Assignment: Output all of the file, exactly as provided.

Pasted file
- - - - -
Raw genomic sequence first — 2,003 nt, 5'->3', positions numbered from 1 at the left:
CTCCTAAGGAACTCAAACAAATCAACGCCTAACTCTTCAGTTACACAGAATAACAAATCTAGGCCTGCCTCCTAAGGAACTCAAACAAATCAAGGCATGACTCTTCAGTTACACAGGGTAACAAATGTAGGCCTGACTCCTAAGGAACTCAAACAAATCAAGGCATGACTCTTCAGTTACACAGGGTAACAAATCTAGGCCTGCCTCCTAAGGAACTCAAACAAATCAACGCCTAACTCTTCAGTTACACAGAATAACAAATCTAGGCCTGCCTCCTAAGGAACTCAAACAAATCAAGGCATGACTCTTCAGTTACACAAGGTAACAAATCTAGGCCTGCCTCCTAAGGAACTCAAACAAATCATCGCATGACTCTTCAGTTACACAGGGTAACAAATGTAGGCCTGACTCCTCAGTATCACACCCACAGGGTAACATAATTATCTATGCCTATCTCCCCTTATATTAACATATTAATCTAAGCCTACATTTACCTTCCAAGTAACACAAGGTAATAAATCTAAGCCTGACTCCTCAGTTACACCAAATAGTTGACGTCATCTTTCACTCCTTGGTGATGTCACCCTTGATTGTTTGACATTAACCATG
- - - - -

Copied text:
Raw genomic sequence first — 2,003 nt, 5'->3', positions numbered from 1 at the left:
CTCCTAAGGAACTCAAACAAATCAACGCCTAACTCTTCAGTTACACAGAATAACAAATCTAGGCCTGCCTCCTAAGGAACTCAAACAAATCAAGGCATGACTCTTCAGTTACACAGGGTAACAAATGTAGGCCTGACTCCTAAGGAACTCAAACAAATCAAGGCATGACTCTTCAGTTACACAGGGTAACAAATCTAGGCCTGCCTCCTAAGGAACTCAAACAAATCAACGCCTAACTCTTCAGTTACACAGAATAACAAATCTAGGCCTGCCTCCTAAGGAACTCAAACAAATCAAGGCATGACTCTTCAGTTACACAAGGTAACAAATCTAGGCCTGCCTCCTAAGGAACTCAAACAAATCATCGCATGACTCTTCAGTTACACAGGGTAACAAATGTAGGCCTGACTCCTCAGTATCACACCCACAGGGTAACATAATTATCTATGCCTATCTCCCCTTATATTAACATATTAATCTAAGCCTACATTTACCTTCCAAGTAACACAAGGTAATAAATCTAAGCCTGACTCCTCAGTTACACCAAATAGTTGACGTCATCTTTCACTCCTTGGTGATGTCACCCTTGATTGTTTGACATTAACCATG